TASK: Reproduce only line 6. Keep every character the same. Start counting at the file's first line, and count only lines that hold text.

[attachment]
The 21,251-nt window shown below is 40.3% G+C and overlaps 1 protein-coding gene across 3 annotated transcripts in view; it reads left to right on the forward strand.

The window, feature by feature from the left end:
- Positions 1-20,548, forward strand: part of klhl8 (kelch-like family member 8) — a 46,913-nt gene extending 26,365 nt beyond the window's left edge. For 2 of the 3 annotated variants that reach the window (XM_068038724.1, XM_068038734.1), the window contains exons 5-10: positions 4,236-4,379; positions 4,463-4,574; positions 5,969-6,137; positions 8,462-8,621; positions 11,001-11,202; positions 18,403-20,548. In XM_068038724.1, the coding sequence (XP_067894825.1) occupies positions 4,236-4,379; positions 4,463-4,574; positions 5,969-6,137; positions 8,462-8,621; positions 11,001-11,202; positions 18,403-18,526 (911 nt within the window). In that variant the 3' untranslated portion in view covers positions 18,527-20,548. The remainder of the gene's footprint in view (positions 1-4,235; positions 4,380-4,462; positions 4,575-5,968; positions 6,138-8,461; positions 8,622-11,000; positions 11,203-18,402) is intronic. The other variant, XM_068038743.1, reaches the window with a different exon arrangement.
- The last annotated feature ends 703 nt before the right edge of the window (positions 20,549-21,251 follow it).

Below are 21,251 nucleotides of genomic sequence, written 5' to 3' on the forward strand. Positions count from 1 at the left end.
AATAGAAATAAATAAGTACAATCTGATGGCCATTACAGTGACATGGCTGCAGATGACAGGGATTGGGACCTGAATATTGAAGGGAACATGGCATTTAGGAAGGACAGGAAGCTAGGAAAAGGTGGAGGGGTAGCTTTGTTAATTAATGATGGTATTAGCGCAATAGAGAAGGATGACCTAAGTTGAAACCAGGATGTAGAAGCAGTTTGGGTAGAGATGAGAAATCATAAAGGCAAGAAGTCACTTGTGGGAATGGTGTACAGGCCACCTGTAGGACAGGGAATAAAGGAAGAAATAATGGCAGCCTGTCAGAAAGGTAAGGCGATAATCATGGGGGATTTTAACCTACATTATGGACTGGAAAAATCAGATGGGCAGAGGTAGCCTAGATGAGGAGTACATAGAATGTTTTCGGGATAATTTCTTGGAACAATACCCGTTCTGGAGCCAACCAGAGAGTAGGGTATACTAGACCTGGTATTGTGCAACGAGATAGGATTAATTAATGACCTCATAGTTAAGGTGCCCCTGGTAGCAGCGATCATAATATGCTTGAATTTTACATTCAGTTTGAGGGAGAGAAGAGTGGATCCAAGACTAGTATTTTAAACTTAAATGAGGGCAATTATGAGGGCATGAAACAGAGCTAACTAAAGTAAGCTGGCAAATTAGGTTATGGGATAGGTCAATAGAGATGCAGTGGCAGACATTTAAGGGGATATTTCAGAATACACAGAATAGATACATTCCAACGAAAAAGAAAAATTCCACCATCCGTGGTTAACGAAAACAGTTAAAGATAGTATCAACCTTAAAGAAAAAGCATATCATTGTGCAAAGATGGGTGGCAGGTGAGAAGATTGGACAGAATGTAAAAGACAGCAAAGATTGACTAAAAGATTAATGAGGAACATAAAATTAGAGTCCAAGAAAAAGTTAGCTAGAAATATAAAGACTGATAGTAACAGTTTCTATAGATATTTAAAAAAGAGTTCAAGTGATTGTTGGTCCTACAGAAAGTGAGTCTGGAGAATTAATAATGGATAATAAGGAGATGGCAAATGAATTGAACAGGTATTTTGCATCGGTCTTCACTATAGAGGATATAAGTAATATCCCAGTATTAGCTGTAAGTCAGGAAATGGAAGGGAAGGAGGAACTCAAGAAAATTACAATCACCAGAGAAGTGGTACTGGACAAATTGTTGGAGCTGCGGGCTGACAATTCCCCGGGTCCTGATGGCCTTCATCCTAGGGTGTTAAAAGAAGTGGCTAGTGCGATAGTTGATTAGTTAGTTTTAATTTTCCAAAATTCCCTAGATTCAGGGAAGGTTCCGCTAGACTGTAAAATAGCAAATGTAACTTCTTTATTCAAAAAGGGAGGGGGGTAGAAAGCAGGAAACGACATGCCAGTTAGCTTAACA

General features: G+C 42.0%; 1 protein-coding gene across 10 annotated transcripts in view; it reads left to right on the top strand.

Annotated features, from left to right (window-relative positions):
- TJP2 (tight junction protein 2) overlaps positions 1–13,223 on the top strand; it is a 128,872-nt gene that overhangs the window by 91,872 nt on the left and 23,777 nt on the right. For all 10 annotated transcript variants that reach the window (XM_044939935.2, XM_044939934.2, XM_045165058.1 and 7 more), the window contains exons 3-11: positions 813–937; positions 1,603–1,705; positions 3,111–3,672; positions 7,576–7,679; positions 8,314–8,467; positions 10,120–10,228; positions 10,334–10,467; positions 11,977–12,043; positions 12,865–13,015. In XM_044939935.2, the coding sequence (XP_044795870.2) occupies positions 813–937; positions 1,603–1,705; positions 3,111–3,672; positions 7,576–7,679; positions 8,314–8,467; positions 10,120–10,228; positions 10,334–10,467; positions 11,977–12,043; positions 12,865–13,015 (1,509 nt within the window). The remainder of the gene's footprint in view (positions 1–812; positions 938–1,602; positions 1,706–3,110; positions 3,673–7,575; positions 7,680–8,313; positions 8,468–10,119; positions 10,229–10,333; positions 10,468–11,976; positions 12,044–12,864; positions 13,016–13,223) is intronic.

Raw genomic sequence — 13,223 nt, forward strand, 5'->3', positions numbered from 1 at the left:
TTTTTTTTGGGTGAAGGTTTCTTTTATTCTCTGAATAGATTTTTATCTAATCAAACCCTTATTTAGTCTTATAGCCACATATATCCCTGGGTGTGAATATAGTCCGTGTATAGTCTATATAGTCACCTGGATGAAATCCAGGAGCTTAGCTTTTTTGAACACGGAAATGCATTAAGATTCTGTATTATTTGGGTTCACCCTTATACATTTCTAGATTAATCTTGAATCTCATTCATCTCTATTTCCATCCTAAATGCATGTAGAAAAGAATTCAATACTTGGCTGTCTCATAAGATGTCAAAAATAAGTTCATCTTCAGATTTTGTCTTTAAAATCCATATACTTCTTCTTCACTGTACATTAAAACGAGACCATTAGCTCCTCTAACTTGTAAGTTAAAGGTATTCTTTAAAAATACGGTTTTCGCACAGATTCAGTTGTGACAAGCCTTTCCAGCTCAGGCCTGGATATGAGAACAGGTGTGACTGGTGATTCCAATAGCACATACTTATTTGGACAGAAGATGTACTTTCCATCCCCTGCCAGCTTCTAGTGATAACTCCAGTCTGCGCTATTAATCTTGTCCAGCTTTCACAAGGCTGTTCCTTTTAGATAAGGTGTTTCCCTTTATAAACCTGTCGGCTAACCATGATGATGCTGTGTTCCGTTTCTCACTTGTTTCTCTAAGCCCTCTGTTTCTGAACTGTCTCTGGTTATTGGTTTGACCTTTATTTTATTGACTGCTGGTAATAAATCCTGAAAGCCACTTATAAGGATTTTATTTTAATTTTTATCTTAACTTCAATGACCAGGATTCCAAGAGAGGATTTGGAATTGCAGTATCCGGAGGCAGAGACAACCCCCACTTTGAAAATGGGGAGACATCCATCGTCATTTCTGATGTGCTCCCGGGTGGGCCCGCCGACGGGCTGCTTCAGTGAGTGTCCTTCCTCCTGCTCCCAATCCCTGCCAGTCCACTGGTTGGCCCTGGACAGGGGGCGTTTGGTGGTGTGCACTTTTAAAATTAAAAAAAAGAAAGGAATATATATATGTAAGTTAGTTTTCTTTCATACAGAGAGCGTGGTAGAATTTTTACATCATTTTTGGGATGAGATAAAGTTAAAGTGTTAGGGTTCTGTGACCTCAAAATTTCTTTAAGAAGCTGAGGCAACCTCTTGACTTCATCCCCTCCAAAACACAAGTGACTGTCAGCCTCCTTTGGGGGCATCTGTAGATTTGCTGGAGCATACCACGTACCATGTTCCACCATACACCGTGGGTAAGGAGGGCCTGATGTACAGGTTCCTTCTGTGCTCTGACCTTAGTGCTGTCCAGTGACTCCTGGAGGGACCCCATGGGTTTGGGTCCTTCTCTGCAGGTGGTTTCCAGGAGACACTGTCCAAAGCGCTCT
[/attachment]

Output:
AATAGAAATAAATAAGTACAATCTGATGGCCATTACAGTGACATGGCTGCAGATGACAGGGATTGGGACCTGAATATTGAAGGGAACATGGCATTTAGGAAGGACAGGAAGCTAGGAAAAGGTGGAGGGGTAGCTTTGTTAATTAATGATGGTATTAGCGCAATAGAGAAGGATGACCTAAGTTGAAACCAGGATGTAGAAGCAGTTTGGGTAGAGATGAGAAATCATAAAGGCAAGAAGTCACTTGTGGGAATGGTGTACAGGCCACCTGTAGGACAGGGAATAAAGGAAGAAATAATGGCAGCCTGTCAGAAAGGTAAGGCGATAATCATGGGGGATTTTAACCTACATTATGGACTGGAAAAATCAGATGGGCAGAGGTAGCCTAGATGAGGAGTACATAGAATGTTTTCGGGATAATTTCTTGGAACAATACCCGTTCTGGAGCCAACCAGAGAGTAGGGTATACTAGACCTGGTATTGTGCAACGAGATAGGATTAATTAATGACCTCATAGTTAAGGTGCCCCTGGTAGCAGCGATCATAATATGCTTGAATTTTACATTCAGTTTGAGGGAGAGAAGAGTGGATCCAAGACTAGTATTTTAAACTTAAATGAGGGCAATTATGAGGGCATGAAACAGAGCTAACTAAAGTAAGCTGGCAAATTAGGTTATGGGATAGGTCAATAGAGATGCAGTGGCAGACATTTAAGGGGATATTTCAGAATACACAGAATAGATACATTCCAACGAAAAAGAAAAATTCCACCATCCGTGGTTAACGAAAACAGTTAAAGATAGTATCAACCTTAAAGAAAAAGCATATCATTGTGCAAAGATGGGTGGCAGGTGAGAAGATTGGACAGAATGTAAAAGACAGCAAAGATTGACTAAAAGATTAATGAGGAACATAAAATTAGAGTCCAAGAAAAAGTTAGCTAGAAATATAAAGACTGATAGTAACAGTTTCTATAGATATTTAAAAAAGAGTTCAAGTGATTGTTGGTCCTACAGAAAGTGAGTCTGGAGAATTAATAATGGATAATAAGGAGATGGCAAATGAATTGAACAGGTATTTTGCATCGGTCTTCACTATAGAGGATATAAGTAATATCCCAGTATTAGCTGTAAGTCAGGAAATGGAAGGGAAGGAGGAACTCAAGAAAATTACAATCACCAGAGAAGTGGTACTGGACAAATTGTTGGAGCTGCGGGCTGACAATTCCCCGGGTCCTGATGGCCTTCATCCTAGGGTGTTAAAAGAAGTGGCTAGTGCGATAGTTGATTAGTTAGTTTTAATTTTCCAAAATTCCCTAGATTCAGGGAAGGTTCCGCTAGACTGTAAAATAGCAAATGTAACTTCTTTATTCAAAAAGGGAGGGGGGTAGAAAGCAGGAAACGACATGCCAGTTAGCTTAACA